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Eastern Prairie Fringed Orchids in Illinois Reach 24-Year High!
Midwest Region, October 29, 2015
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Claire Ellwanger (Northwestern Illnois University / Chicago Botanic Garden / FWS intern) poses at Nachusa Grasslands with a few of their 425 blooming eastern prairie fringed orchids.
Claire Ellwanger (Northwestern Illnois University / Chicago Botanic Garden / FWS intern) poses at Nachusa Grasslands with a few of their 425 blooming eastern prairie fringed orchids. - Photo Credit: Cathy Pollack (FWS)
A close up of one eastern prairie fringed orchid. Infloresences can have from 3 to 40 creme white flowers.
A close up of one eastern prairie fringed orchid. Infloresences can have from 3 to 40 creme white flowers. - Photo Credit: Claire Ellwanger (FWS)
Hand pollination of the eastern prairie fringed orchid is routinely conducted at Illinois populations.  Here, we have eastern prairie fringed orchid pollinia (yellow pollen sacks) attached to the end of toothpicks on their way to a different population for cross pollination.
Hand pollination of the eastern prairie fringed orchid is routinely conducted at Illinois populations. Here, we have eastern prairie fringed orchid pollinia (yellow pollen sacks) attached to the end of toothpicks on their way to a different population for cross pollination. - Photo Credit: Claire Ellwanger (FWS)
Stuart Goldman (TNC) hand pollinates an eastern prairie fringed orchid.  He uses pollen from one plant and places it on the stigmatic surface of another plant (cross pollination).
Stuart Goldman (TNC) hand pollinates an eastern prairie fringed orchid. He uses pollen from one plant and places it on the stigmatic surface of another plant (cross pollination). - Photo Credit: Cathy Pollack (FWS)
Hand pollination results in plump seed capsules (as opposed to thin, skinny capsules) which are assumed to hold more seeds and a higher percentage of viable seed.  Current research hopes to shed light on this assumption.  Since the species is dependent on successful seed set for maintenance of the populations, plump pods are the goal.
Hand pollination results in plump seed capsules (as opposed to thin, skinny capsules) which are assumed to hold more seeds and a higher percentage of viable seed. Current research hopes to shed light on this assumption. Since the species is dependent on successful seed set for maintenance of the populations, plump pods are the goal. - Photo Credit: Cathy Pollack (FWS)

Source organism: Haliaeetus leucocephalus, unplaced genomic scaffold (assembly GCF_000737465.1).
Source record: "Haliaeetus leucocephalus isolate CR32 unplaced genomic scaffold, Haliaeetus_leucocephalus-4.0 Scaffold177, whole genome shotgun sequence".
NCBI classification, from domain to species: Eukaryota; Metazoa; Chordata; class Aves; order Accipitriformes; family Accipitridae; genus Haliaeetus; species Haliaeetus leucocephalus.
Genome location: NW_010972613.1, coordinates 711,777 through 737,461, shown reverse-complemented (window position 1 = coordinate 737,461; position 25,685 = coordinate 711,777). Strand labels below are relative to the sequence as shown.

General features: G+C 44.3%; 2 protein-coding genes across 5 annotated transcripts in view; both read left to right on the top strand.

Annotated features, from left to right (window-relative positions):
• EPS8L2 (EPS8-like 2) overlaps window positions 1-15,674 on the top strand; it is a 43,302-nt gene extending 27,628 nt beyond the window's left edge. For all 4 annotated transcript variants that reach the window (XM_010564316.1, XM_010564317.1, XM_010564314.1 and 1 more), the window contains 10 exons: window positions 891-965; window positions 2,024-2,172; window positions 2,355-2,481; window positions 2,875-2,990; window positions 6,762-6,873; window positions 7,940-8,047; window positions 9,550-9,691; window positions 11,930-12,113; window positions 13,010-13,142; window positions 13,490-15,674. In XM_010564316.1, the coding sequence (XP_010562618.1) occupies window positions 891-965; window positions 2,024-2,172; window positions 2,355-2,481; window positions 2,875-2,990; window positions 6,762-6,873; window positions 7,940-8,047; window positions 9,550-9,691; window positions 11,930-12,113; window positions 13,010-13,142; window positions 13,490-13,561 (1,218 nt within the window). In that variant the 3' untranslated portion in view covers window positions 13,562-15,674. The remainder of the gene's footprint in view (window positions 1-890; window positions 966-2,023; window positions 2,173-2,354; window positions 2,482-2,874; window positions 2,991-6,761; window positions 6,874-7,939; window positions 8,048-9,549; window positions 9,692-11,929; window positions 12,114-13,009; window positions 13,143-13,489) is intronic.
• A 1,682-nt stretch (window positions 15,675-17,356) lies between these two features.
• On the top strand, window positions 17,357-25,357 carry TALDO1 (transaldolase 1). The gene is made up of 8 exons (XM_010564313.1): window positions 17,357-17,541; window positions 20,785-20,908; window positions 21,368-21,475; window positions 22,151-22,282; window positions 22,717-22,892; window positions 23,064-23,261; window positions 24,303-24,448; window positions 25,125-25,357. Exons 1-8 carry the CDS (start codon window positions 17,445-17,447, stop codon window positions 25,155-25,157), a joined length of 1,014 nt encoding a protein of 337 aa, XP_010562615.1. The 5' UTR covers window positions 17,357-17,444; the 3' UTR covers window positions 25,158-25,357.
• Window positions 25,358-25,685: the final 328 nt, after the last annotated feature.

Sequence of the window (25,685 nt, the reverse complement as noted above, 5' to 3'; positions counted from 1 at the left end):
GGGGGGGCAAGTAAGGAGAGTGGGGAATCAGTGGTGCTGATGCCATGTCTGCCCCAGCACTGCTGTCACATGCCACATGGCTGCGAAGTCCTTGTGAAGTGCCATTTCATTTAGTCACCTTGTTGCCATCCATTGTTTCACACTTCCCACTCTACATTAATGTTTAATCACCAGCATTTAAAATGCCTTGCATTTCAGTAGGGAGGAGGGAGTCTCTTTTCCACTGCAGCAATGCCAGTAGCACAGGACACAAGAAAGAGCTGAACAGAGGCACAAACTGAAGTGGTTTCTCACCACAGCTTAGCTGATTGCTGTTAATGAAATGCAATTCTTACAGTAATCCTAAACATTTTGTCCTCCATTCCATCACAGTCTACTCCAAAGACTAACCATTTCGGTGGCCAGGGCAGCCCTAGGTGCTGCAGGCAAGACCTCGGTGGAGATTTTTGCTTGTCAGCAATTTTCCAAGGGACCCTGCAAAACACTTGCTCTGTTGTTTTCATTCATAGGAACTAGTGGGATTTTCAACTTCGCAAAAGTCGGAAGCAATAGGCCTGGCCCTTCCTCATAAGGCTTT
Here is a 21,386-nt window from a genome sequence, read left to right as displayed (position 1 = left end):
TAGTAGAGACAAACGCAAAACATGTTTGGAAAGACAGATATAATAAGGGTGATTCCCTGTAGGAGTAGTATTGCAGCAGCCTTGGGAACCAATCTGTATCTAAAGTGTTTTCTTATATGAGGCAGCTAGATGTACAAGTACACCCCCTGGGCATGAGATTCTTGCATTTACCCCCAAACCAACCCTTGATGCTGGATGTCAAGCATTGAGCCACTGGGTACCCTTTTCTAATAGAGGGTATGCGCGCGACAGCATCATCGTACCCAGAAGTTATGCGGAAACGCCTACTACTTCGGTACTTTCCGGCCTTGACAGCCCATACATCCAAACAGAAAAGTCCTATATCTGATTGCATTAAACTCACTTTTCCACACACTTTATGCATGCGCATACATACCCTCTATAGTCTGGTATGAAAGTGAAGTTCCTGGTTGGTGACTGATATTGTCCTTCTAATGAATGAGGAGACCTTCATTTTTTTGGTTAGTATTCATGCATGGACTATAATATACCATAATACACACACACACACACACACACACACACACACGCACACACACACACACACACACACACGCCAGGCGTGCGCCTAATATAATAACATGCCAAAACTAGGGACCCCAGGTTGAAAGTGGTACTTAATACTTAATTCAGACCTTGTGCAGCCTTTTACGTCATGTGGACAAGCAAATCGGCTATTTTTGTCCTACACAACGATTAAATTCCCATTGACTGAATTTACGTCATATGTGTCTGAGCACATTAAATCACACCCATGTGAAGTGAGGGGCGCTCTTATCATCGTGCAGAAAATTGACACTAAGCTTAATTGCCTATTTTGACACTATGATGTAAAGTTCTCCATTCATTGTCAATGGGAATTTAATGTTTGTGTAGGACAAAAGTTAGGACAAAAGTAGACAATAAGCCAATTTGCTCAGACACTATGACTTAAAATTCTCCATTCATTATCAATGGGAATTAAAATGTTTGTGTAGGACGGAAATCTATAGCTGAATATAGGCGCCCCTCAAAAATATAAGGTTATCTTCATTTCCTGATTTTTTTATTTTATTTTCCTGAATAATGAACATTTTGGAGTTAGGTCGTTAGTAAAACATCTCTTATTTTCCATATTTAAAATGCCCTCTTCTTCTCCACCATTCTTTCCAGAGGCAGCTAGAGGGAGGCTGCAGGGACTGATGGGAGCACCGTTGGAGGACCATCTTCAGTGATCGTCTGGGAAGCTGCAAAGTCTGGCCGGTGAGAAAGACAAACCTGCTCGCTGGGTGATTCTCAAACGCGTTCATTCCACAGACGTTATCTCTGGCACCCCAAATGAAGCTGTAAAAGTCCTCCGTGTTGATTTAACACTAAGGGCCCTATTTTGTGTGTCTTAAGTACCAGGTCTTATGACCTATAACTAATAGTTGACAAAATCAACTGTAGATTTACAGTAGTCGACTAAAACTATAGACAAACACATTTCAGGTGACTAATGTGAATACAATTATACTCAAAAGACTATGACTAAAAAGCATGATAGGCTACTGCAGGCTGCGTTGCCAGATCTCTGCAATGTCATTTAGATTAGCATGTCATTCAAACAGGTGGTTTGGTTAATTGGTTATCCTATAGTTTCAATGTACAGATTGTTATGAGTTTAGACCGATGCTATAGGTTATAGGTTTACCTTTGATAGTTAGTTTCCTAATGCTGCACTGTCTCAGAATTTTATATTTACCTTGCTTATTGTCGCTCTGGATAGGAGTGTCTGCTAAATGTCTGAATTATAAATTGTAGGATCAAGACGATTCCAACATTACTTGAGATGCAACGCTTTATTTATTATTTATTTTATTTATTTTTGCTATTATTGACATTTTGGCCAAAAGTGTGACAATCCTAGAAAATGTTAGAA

Monitoring Illinois populations of the federally threatened eastern prairie fringed orchid in 2015 confirmed a 24-year high in the number of blooming plants across the state. In 2015, Illinois recorded 1,810 blooming orchids across all eastern prairie fringed orchid populations. This number more than doubled the number of blooming orchids (902) counted last year. Twelve long years ago (2003) is the closest census where the number of blooming orchids came close to this season’s high numbers. That year Illinois volunteer monitors recorded 1,369 blooming plants from all Illinois populations (~35). This year’s census topped that number by 441 plants. It is likely that the wet spring and early summer may have spurred this event as high precipitation levels have been suggested to promote flowering in this species, but Illinois also boasts  about 60 volunteer monitors who annually tag, record demographic data, place deer cages around each blooming orchid, and hand pollinate the plants at their sites. All of this work, and perhaps most importantly the hand pollination, may have ensured the seed set for the continued maintenance of the populations. With that we send a sincere thank you to all of our great FWS volunteer monitors! This work cannot be done without you.


Contact Info: Cathy Pollack, 847/ 608-3101, cathy_pollack@fws.gov
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